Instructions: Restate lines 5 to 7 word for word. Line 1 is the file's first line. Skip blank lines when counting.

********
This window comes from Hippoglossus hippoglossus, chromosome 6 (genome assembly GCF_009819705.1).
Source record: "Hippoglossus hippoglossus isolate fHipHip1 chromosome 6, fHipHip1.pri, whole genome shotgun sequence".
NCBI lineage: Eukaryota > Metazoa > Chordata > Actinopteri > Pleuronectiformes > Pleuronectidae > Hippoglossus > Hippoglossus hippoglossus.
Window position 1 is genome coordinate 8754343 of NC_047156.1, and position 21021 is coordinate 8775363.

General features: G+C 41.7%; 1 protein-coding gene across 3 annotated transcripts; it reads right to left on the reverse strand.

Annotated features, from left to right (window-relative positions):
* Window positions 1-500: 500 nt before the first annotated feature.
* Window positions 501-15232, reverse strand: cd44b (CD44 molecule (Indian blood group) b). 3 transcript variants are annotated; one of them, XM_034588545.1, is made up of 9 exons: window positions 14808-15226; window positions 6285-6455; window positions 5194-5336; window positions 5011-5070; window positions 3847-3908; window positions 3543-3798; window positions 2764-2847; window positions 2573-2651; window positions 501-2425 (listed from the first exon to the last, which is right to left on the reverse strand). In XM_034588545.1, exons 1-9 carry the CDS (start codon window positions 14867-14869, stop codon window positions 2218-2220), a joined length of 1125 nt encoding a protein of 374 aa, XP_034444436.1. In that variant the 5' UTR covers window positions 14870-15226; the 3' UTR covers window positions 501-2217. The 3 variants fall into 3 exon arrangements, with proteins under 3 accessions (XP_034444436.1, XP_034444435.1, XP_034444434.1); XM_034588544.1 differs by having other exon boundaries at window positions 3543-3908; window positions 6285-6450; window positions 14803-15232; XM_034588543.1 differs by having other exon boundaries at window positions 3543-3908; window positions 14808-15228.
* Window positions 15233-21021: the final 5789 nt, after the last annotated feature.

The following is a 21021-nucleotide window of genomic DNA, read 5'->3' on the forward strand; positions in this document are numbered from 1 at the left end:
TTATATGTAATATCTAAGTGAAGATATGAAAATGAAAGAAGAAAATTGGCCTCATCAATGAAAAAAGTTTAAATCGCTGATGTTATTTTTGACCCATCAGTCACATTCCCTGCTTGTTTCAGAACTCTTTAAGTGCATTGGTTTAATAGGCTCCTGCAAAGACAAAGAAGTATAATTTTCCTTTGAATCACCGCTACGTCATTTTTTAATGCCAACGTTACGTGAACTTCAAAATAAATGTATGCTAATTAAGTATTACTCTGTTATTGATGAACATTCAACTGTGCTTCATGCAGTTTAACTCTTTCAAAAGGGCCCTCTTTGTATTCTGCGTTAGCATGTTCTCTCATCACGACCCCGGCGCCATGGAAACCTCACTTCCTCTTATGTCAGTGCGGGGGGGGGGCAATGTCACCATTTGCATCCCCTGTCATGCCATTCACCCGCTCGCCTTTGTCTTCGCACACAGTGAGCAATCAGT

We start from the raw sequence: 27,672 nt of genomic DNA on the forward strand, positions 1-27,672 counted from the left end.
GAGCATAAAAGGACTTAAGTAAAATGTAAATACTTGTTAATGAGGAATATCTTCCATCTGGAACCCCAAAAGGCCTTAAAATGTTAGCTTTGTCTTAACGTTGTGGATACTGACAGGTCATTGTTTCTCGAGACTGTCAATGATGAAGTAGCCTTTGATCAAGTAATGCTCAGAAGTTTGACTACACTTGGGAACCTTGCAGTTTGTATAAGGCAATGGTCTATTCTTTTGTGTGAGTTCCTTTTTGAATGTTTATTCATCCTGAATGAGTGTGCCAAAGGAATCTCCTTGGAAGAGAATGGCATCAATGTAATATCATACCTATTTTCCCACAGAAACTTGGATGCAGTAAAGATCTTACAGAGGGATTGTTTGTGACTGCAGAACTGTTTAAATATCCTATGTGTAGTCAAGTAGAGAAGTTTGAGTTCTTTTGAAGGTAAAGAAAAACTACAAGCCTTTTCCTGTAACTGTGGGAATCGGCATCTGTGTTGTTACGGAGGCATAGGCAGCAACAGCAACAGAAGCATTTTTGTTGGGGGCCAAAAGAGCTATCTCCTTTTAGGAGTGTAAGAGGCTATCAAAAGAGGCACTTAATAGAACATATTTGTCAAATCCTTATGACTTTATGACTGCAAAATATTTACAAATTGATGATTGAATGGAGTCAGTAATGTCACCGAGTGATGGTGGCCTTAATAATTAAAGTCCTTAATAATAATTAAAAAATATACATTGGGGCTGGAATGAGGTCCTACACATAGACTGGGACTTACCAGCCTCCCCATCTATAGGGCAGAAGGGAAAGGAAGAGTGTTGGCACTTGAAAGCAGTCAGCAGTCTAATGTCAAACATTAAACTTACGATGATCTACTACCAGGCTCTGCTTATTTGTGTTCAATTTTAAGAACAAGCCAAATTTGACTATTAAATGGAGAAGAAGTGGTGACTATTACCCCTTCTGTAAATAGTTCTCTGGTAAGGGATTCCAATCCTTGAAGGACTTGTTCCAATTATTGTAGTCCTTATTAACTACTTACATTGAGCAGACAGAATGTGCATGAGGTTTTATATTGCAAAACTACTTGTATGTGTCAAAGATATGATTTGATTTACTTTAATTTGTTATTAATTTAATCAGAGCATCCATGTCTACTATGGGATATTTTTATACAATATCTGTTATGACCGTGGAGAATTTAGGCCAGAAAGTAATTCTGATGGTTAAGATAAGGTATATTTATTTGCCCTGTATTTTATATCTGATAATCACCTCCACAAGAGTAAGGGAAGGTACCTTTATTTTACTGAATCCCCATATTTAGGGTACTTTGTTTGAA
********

General features: G+C 41.7%; 1 protein-coding gene across 3 annotated transcripts; it reads right to left on the reverse strand.

Annotated features, from left to right (window-relative positions):
* Window positions 1-500: 500 nt before the first annotated feature.